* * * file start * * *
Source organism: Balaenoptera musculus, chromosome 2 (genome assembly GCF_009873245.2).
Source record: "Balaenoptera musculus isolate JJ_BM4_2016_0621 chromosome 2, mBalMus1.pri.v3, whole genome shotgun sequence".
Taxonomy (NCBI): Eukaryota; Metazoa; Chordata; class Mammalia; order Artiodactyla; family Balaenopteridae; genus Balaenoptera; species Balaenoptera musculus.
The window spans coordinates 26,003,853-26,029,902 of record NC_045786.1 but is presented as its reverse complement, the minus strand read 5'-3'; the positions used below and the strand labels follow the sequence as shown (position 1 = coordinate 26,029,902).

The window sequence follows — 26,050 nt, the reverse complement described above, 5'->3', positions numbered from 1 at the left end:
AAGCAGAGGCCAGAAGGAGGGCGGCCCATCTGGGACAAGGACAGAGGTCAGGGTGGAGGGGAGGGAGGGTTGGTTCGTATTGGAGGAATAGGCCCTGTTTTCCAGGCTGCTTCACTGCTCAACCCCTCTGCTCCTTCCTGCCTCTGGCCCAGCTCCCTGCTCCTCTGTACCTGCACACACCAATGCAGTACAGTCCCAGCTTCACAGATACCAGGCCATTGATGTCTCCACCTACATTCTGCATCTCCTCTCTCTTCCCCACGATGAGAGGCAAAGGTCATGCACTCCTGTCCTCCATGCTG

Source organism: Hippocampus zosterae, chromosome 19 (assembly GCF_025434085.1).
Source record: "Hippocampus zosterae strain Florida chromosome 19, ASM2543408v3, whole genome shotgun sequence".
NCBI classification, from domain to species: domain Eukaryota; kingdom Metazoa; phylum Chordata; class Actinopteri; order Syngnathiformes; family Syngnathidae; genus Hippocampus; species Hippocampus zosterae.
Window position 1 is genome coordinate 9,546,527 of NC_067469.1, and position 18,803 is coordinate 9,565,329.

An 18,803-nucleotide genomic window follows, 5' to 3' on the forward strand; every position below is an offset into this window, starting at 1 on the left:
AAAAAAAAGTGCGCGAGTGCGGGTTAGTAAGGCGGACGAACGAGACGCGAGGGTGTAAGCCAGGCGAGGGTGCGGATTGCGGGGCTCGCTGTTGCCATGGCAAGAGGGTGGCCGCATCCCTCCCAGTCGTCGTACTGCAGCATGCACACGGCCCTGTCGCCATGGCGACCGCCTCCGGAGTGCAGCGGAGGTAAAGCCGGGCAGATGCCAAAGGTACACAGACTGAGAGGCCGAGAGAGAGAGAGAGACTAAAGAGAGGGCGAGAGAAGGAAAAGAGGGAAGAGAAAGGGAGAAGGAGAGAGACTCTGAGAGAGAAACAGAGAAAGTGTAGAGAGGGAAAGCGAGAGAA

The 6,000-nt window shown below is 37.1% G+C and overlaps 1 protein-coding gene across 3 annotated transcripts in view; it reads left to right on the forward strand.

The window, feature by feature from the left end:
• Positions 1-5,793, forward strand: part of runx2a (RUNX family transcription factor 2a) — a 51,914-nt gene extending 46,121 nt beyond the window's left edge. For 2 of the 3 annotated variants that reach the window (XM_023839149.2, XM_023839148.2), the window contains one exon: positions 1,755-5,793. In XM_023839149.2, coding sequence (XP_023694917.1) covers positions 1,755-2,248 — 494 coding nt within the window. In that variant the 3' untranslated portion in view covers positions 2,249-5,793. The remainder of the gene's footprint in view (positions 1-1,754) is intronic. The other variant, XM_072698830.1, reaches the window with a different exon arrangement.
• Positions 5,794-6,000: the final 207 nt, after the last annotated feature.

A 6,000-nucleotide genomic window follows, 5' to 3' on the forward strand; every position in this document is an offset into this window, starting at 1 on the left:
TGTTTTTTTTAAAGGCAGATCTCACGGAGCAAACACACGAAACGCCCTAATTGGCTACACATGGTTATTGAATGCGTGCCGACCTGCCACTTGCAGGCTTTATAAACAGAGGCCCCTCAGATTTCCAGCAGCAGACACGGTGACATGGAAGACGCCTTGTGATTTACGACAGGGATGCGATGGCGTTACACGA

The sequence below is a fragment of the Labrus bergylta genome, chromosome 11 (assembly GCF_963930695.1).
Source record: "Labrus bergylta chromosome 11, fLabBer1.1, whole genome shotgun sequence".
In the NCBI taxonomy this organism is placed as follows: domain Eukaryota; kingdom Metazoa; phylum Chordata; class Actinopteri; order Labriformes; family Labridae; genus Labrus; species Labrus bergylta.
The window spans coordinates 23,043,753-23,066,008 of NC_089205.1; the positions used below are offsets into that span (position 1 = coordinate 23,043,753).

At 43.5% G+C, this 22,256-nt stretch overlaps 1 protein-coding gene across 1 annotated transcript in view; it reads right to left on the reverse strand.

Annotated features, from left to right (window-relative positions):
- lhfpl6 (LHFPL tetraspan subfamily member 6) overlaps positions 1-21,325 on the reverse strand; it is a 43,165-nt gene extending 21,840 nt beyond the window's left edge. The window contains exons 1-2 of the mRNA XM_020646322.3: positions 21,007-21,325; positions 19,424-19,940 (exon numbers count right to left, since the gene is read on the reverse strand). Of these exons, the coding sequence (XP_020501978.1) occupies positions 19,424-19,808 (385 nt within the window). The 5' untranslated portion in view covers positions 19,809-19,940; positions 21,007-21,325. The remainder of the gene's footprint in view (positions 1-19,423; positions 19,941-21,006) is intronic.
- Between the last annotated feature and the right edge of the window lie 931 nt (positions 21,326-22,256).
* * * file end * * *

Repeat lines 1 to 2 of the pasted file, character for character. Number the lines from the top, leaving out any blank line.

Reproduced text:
Source organism: Balaenoptera musculus, chromosome 2 (genome assembly GCF_009873245.2).
Source record: "Balaenoptera musculus isolate JJ_BM4_2016_0621 chromosome 2, mBalMus1.pri.v3, whole genome shotgun sequence".